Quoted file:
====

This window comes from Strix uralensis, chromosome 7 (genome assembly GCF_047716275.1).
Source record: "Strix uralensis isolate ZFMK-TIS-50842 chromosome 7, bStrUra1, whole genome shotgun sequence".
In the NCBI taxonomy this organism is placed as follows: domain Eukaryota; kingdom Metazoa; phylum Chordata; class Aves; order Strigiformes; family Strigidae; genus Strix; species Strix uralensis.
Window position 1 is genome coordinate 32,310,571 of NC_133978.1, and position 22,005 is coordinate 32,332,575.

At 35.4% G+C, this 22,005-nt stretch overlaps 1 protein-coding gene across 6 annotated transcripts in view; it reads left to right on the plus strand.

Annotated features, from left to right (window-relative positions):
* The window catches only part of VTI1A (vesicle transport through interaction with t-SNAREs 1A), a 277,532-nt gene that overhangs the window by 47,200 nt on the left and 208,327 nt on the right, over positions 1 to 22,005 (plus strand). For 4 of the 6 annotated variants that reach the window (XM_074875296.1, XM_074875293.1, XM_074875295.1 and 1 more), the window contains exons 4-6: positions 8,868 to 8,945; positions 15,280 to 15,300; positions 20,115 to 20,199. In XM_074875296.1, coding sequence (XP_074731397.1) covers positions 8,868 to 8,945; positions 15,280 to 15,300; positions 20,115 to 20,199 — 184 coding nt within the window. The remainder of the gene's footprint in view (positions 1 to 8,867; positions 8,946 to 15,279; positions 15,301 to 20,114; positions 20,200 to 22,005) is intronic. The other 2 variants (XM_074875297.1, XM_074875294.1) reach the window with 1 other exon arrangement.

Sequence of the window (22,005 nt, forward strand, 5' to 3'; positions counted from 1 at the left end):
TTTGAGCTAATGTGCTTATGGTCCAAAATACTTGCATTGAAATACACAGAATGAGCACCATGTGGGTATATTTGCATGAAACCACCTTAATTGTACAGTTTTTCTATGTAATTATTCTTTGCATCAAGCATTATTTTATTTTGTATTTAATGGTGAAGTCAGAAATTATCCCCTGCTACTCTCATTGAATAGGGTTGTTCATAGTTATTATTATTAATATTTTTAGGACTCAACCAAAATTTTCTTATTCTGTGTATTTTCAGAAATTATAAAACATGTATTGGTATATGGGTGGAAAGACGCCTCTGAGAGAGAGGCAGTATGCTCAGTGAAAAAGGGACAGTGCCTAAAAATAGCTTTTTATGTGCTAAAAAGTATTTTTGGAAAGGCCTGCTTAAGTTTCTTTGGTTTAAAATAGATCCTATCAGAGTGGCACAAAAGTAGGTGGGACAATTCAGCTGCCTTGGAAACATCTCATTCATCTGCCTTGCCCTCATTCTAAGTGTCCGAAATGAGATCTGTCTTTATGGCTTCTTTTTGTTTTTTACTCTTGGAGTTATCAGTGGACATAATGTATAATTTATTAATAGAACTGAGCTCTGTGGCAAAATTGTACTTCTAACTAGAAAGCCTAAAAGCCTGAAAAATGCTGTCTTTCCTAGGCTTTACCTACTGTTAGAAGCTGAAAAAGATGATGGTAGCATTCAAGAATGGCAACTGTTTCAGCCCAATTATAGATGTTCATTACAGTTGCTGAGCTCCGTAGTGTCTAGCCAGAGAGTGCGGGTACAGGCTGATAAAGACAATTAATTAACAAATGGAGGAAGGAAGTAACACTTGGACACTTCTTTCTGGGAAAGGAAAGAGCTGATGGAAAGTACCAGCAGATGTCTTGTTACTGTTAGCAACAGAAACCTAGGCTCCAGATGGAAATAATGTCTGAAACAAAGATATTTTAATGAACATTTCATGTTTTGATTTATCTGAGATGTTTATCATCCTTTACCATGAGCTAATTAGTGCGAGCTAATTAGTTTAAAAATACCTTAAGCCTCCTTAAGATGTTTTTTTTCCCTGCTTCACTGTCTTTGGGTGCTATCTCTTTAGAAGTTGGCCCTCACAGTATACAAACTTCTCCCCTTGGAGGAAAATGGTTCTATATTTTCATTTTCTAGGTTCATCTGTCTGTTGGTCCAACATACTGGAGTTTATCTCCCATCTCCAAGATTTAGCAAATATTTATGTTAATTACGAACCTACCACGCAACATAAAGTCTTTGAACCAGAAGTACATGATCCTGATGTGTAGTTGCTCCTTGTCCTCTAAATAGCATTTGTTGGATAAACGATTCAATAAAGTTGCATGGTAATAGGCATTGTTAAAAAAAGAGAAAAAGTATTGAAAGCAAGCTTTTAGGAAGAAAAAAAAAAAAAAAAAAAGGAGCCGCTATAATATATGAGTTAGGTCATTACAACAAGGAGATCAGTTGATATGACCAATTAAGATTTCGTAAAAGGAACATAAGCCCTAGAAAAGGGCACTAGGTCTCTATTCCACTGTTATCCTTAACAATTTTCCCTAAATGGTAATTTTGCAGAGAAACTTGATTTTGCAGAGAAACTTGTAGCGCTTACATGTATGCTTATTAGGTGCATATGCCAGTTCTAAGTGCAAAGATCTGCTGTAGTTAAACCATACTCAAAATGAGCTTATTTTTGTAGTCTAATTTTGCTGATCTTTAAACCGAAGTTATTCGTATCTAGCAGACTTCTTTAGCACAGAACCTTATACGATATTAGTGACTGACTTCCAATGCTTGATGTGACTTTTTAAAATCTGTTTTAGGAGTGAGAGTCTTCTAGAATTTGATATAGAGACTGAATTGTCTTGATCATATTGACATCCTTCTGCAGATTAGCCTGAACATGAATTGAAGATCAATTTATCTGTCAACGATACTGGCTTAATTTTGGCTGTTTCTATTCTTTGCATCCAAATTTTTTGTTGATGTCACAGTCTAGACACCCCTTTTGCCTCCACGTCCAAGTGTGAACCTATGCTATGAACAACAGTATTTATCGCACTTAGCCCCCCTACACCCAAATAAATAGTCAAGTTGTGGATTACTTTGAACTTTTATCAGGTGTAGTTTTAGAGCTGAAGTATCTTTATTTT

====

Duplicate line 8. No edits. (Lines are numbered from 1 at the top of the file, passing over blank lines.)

Sequence of the window (22,005 nt, forward strand, 5' to 3'; positions counted from 1 at the left end):